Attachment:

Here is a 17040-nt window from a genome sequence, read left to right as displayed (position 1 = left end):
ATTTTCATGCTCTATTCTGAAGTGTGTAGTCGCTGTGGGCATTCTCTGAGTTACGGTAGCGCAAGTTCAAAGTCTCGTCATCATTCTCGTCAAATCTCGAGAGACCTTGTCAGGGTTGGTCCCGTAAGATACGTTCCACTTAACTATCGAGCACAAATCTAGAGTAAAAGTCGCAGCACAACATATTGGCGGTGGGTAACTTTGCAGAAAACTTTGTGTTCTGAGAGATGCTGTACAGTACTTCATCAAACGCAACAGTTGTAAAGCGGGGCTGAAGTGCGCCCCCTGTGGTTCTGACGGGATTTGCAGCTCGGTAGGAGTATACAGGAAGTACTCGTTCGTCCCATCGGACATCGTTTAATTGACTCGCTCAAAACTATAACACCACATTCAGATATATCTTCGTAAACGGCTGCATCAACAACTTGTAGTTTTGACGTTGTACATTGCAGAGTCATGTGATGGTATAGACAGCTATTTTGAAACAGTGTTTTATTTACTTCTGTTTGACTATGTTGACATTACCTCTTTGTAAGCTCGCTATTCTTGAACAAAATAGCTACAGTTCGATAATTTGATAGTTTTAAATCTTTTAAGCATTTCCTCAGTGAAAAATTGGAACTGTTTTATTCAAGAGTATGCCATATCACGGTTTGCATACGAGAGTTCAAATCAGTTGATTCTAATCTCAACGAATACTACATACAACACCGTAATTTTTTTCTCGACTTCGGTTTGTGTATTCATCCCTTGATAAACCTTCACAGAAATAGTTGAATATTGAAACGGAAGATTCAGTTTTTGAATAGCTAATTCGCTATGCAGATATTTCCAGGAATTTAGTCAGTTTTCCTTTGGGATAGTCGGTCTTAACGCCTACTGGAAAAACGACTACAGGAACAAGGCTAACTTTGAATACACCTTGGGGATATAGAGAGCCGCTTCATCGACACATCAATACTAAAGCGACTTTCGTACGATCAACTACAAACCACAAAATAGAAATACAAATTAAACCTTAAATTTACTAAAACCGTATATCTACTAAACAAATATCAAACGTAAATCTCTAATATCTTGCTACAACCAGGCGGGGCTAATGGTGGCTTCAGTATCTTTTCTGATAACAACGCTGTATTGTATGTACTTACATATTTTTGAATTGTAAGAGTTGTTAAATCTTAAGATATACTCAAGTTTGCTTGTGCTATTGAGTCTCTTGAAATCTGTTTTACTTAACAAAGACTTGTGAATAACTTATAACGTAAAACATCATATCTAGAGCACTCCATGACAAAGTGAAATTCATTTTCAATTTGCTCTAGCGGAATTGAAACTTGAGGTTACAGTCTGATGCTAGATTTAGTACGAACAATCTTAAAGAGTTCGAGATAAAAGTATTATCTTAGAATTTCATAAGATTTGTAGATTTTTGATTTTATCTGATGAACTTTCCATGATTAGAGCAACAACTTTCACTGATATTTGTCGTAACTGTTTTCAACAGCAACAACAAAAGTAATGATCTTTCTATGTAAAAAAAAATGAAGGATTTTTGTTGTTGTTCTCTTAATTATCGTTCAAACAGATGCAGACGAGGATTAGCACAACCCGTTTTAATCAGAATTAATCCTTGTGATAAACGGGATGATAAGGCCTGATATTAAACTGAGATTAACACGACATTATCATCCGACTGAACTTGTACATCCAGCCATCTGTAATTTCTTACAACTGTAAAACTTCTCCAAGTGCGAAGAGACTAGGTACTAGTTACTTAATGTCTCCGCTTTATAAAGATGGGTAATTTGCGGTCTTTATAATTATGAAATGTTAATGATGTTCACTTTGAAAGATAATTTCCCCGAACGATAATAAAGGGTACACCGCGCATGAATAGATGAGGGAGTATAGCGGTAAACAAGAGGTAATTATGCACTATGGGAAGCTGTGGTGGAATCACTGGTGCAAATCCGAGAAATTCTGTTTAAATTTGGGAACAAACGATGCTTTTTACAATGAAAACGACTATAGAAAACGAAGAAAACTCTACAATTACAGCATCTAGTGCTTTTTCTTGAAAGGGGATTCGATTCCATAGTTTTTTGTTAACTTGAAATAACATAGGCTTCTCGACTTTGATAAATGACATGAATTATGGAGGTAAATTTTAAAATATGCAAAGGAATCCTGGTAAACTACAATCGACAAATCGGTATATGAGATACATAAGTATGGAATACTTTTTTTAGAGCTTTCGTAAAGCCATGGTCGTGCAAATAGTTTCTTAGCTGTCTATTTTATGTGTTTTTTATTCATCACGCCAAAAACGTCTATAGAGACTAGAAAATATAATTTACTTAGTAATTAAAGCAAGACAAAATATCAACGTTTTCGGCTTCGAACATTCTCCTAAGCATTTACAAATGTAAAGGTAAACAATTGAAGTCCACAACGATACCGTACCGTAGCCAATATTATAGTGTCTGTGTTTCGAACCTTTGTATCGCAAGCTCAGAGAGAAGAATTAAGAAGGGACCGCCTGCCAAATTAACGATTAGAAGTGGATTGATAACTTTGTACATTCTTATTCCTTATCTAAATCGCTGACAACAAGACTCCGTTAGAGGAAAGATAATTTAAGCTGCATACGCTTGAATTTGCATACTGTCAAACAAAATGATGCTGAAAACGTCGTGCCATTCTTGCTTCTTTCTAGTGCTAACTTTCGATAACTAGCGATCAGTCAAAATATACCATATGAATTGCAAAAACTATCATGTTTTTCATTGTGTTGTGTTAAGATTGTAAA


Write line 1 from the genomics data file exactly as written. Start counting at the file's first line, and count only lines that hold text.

Here is a 17040-nt window from a genome sequence, read left to right as displayed (position 1 = left end):